Plattsburgh State marketing major Nelda Bennett demonstrates all the best qualities of a natural-born leader. Bennett has been heavily involved in clubs since her freshman year at PSUC and today, as a junior, she is the vice president of Plattsburgh’s Association of Black Journalists, as well as historian for Black Onyx, PSUC’s Black Student Union.
Bennett was born and raised in Honduras but currently lives in Bronx, New York. She was first attracted to PSUC because she was getting tired of being in a city and wanted to be in a more natural environment like where originally she grew up.
Bennett said she has always been involved on campus. However, she was hesitant to join PABJ too early in her college career.
“Since my freshman year, I’ve been involved in so many clubs,” Bennett said. “I joined [PABJ] when I felt that I had the right experience.”
She decided she was ready last spring when her friend told her to run for a position in the organization.
She said the club feels like family and has helped her grow. The same goes for Black Onyx she said.
Bennett appreciates all the hands-on work she gets to do at PSUC and tries to actively create change with it. To do her part, she contributes in organizing marches and producing effective strategies to get more students aware about social inequalities going on in our community.
Bennett also gives tours for the PSUC admissions office intermittently.
“It’s cool because you don’t realize how much you know about your school and how proud you are until people start to ask you questions,” Bennett said.
She said people sometimes ask what her favorite memories at PSUC are, and she usually has difficulty choosing. However, if she had to pick, because she enjoys organizing events and bringing people together, one of her favorite memories was when she helped organize the “Let’s Get Uncomfortable” march when the Black Lives Matter movement was becoming more widely known.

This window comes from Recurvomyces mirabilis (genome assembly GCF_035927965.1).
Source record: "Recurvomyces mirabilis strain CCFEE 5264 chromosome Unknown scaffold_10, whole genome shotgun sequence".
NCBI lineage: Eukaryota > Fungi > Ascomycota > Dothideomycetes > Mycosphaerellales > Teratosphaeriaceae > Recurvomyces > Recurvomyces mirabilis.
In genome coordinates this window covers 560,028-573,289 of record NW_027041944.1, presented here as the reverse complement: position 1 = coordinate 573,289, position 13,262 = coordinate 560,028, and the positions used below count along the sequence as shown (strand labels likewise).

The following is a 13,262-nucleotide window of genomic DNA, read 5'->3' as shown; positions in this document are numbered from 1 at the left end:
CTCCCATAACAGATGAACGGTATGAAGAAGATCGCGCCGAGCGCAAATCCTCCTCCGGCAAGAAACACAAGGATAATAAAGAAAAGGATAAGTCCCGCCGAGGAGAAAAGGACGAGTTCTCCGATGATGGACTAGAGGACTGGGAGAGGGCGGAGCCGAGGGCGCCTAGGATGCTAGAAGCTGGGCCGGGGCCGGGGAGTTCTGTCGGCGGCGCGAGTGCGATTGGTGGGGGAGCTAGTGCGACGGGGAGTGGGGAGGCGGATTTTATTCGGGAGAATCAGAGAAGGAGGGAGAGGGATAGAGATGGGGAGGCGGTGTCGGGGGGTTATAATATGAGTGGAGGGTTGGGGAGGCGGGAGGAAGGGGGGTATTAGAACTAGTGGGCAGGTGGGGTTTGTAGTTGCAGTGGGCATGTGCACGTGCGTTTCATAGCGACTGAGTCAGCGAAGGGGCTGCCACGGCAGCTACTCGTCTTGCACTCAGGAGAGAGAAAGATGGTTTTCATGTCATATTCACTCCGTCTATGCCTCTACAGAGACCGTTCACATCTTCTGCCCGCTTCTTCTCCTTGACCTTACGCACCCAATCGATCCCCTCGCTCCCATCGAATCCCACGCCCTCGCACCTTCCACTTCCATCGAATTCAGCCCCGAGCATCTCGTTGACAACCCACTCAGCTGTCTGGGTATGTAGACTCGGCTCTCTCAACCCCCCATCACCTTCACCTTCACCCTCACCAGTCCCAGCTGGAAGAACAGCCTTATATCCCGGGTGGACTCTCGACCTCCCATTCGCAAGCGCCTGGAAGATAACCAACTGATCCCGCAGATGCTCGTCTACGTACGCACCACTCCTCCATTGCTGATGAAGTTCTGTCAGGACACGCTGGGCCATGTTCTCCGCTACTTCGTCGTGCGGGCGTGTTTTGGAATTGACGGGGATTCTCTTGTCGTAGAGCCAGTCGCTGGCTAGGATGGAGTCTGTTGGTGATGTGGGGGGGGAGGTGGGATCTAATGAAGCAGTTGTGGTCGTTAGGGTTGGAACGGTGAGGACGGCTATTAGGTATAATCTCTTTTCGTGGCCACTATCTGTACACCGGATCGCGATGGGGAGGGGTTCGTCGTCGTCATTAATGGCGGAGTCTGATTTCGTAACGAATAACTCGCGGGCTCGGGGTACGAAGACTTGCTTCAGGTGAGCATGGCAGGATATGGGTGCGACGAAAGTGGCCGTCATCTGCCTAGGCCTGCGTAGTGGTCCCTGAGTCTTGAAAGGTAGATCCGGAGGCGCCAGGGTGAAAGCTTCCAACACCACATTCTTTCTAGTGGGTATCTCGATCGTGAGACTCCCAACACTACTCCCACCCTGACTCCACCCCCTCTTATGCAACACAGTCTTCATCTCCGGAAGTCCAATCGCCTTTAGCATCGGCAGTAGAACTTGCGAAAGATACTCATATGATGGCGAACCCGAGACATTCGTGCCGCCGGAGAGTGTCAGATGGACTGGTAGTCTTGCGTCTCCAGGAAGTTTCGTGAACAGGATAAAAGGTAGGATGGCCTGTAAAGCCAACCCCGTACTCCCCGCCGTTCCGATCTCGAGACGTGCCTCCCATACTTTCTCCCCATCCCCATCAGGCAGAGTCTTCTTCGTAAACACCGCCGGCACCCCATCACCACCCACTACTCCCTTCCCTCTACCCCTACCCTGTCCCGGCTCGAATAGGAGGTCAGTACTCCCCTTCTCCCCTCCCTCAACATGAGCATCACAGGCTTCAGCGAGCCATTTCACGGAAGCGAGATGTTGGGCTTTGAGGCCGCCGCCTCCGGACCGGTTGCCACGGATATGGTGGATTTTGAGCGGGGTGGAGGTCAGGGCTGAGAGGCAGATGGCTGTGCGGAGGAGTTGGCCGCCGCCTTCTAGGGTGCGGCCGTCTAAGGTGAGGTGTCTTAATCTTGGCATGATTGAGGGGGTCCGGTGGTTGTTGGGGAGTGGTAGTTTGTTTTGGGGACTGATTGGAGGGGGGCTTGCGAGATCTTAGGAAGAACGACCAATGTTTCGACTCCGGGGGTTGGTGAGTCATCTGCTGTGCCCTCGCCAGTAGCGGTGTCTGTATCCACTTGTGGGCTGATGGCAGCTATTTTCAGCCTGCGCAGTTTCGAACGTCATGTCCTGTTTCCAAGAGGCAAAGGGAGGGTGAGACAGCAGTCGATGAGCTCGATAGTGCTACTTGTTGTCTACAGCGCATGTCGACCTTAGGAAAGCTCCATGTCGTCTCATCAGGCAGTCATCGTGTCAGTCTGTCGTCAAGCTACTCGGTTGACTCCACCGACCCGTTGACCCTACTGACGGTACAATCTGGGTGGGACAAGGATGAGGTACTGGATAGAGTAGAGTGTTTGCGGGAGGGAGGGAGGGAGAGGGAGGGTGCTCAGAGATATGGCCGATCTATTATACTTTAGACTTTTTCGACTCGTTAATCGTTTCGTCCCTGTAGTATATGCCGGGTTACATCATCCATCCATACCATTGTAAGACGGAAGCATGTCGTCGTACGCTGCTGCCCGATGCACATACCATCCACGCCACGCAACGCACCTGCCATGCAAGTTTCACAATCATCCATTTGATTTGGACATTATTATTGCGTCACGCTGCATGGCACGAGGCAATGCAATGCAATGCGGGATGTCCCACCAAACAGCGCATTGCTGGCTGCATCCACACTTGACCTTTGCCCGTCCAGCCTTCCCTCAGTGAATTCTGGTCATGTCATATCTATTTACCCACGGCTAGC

“It was good seeing people actually come to our meetings and create posters with us and actually march on campus and off campus and stand for something,” Bennett said. “It was stressful too but also really rewarding.”
Political science major Antwan Clark has known Bennett since they were freshmen and said the two clicked instantly when they realized they shared similar goals. Both are interested in creating social change on campus. They both agreed that there needed to be a more dominant voice for students to unite, get involved and become change-makers.
When Clark and Bennett met, he noticed that she was more of an observer and would communicate or participate when she was interested in the topic. He also noted that Bennett does a fantastic job of balancing everything she does.
“She can juggle everything because she really cares,” Clark said. “She really wants to create change. She leads by passion.”
As a freshman, Bennett admits to being “a little all over the place” when it came to keeping up with her responsibilities. After being part of various clubs and organizations at PSUC, Bennett has learned how to balance her duties. She said a good tip is to buy a nice, somewhat expensive planner so you feel guilty if you don’t use it. It wasn’t without time and practice that Bennett began getting the hang of being someone others looked to for guidance.
“I think that I’m starting to become a leader more,” Bennett said. “I used to hide in the shadows and observe what people were doing, but now I’m actually doing more of a leadership thing.”
Junior public relations major Jainaba Darboe is the director of PR for PABJ and became friends with Bennett quickly after they met outside Wilson Hall in their freshman year. She said Bennett’s smile was one of the first things she noticed about her along with her bubbly personality. Clark and Darboe both said that Bennett is almost always in a good mood and, on the off chance she’s having a bad day, she does her best to stay positive.
“I think she’s an amazing leader,” Darboe said. “She doesn’t dominate. She gives people a chance to speak.”
Bennett sees herself living in Montreal or New York City and continuing to broaden her marketing career in a creative company. After visiting Montreal last November, she “fell in love” and simply “crossed the border and felt at home.”
Clark said he sees Bennett working for a Fortune 500 company because she is so passionate about what she is doing. He said Bennett is a “silent role model on campus for upcoming women.”
“She’s a natural-born leader,” Darboe said. “She’s always going to be an advocate for other people.”
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